• the structure embodying the invention contemplates the provision of a film guide which is curved as well as having the twist of a portion of a helix so that the film as exhibited will follow the track and conform to the curvatures.
  • the guide or film track a way that the film tends to coil on the inside cylindrical surface of the container and on the next preceding film coil as the film continues to be wound.
  • this container freely rotatable on its axls'the various coils of film as they are fed thereon adjust themselves with the physical properties of the film and tend to pre- ,vent relative movement between the contacting film surfaces, thus cutting down the danger of scratching by dust particles.
  • the film may be stored therein and not touched again until it is needed for projection.
  • Figure 1 is a side elevation of the front portion of a projector embodying my invention.
  • Figure 2 is a front elevation thereof
  • Figure 3 is a transverse section on the line 3-3 of Figure 1 looking in the direction of the arrows.
  • objective lens-housing has a generally pyramidal base 9 running into a cylindrical neck in. Within this housing the suitable optical system for' the objective lens is disposed.
  • the base of the housing is a horizontal rectangular slot l2 cut through so that ordinary slides may be used for projection purposes if desired.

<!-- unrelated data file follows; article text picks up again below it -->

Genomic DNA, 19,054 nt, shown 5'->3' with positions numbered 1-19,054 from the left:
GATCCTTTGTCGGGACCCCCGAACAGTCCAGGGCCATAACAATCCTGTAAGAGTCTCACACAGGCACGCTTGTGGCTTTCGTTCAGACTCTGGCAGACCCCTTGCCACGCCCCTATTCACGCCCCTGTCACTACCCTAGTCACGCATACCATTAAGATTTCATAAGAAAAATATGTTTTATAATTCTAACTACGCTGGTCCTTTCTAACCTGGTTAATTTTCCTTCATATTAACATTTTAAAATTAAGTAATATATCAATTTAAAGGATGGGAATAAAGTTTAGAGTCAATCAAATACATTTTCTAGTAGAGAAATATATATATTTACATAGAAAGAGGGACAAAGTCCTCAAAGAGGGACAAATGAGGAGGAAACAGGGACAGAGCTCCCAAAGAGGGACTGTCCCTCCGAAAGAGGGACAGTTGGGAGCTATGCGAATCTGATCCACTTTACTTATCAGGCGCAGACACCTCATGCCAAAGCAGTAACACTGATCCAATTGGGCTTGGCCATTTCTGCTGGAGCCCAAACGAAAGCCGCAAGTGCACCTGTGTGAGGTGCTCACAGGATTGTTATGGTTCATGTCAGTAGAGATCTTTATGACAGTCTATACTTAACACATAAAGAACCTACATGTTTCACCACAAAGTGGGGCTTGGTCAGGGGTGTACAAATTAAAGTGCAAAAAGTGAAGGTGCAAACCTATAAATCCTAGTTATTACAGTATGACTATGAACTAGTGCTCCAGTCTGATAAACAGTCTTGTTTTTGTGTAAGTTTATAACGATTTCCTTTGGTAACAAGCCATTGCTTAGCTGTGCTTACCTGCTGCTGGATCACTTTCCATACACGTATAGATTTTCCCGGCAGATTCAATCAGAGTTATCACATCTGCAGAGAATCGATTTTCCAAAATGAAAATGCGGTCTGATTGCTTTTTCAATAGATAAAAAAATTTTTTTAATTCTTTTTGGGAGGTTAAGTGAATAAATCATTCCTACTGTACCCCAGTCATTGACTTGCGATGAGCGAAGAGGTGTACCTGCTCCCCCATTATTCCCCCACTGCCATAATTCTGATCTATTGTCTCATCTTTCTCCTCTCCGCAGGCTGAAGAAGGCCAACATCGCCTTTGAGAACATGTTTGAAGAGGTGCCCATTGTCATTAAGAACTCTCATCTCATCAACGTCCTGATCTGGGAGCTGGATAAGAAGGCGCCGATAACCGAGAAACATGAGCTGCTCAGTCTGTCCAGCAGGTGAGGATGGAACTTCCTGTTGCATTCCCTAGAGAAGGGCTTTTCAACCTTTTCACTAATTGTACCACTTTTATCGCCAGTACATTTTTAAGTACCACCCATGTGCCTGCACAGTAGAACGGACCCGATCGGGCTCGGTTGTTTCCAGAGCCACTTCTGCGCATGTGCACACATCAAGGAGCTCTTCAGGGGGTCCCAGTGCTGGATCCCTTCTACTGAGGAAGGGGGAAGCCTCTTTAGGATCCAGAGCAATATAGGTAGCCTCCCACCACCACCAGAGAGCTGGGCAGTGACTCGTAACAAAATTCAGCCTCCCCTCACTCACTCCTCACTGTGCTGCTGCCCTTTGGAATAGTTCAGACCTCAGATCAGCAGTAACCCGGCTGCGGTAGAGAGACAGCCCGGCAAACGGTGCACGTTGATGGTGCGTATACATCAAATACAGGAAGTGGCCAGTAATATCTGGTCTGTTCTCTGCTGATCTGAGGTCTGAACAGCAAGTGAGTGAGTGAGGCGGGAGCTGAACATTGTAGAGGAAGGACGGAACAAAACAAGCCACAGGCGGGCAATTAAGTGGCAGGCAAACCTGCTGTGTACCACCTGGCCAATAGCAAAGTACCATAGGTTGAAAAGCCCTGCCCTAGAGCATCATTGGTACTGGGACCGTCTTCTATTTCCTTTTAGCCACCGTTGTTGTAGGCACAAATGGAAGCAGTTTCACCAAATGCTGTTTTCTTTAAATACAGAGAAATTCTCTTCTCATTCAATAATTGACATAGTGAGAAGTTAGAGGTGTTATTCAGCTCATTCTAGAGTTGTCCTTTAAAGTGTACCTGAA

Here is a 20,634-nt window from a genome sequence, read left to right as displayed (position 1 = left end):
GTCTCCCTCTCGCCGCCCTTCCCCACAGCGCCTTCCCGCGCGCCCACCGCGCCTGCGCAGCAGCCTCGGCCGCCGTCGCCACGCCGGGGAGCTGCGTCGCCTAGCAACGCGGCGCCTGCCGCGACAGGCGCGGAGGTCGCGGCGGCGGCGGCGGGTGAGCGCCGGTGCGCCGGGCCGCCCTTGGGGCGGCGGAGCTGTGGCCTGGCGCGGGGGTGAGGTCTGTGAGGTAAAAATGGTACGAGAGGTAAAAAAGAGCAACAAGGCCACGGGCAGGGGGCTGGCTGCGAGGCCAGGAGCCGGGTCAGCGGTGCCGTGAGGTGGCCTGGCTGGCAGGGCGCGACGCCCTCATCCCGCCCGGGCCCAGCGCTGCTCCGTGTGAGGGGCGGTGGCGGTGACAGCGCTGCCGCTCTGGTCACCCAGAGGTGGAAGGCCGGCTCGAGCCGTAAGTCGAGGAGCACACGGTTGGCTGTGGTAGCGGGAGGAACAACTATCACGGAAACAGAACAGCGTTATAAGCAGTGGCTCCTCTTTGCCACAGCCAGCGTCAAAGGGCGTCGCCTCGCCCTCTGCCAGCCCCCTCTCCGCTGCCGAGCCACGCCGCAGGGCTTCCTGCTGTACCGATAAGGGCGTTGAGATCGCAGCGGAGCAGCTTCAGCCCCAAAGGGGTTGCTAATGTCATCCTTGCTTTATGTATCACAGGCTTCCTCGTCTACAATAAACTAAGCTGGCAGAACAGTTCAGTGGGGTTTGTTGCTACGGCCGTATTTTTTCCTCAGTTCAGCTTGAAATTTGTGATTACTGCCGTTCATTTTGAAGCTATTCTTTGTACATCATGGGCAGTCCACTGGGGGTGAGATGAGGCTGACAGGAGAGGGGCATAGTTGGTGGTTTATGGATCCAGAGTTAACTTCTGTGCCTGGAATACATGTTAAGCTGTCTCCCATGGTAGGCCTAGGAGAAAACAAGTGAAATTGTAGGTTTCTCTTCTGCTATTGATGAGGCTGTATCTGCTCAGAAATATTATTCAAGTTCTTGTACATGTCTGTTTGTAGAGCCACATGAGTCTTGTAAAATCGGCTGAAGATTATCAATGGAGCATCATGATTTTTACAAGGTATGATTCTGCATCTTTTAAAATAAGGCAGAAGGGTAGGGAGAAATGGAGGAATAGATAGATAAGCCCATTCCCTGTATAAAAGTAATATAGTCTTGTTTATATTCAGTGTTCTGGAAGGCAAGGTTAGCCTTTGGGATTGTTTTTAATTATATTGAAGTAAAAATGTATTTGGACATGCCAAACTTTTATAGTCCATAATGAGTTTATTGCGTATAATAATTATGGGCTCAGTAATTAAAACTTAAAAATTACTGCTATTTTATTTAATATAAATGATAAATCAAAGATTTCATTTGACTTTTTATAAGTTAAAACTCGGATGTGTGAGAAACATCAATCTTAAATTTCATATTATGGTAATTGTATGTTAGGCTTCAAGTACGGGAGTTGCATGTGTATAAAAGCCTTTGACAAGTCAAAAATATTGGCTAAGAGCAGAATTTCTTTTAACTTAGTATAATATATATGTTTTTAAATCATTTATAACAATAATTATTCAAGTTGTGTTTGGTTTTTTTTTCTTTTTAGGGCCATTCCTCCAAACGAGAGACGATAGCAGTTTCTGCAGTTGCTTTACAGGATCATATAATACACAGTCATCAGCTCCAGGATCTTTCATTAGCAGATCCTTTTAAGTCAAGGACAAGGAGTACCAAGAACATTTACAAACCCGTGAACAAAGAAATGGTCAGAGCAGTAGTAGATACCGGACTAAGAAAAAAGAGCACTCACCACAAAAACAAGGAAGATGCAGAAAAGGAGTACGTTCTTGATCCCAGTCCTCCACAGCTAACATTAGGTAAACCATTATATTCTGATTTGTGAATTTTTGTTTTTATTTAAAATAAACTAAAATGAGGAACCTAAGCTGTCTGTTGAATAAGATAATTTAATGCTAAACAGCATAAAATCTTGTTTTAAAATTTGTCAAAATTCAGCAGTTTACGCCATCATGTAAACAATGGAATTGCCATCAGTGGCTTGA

• the objective lens housing itself is maintained in close position by the spring catch I3 mounted by rivet I4 on the side 3 of the frame.
  • the bottom of the objective lens housing 8 is provided with a tapering portion l6 which overlies and carries a feed cover plate H which assists in holding the film in proper position during projection.
  • This cover plate l1 has spaced vertical slots 58 and i9 through which the teeth of the sprockets 20 and 2! for feeding the film project.
  • This film feed and driving mechanism will merely be generally described herein as it is more fully described and claimed in my co-pending application Serial Number 105,078, filed October 10, 1936.
  • This film feed comprises two sprockets 20 and 28 carried on a spindle 22, provided with a reduced bearing portion 23 which is journalled into the side 2 of frame i.
  • the other end of the spindle has a portion 24 which is journalled
  • a rod 25 carrying knurled knob 29 is slidably mounted in the spindle 22 and carries a pin 21 which projects upwardly therefrom through the spindle 22 and between the spaced jaws 28 and 29. These jaws find a channel 30 pitched with respect to the axis of the entire feed system.
  • the longitudinal movement of the rod 25 causes pin 21 to travel axially between the sprockets and oscillate jaws 28 and 29 to control a suitable clutch of which the driven member comprises a drum 32 carrying a cam 33.
  • the object of this mechanism is to provide a release to bring the frame of the film in proper register by merely pushing inward on the knurled knob 26 and releasing the brake by movement of the pin 21, and after the register has been obtained to hold that register by merely releasing the inward pressure on the knob 26.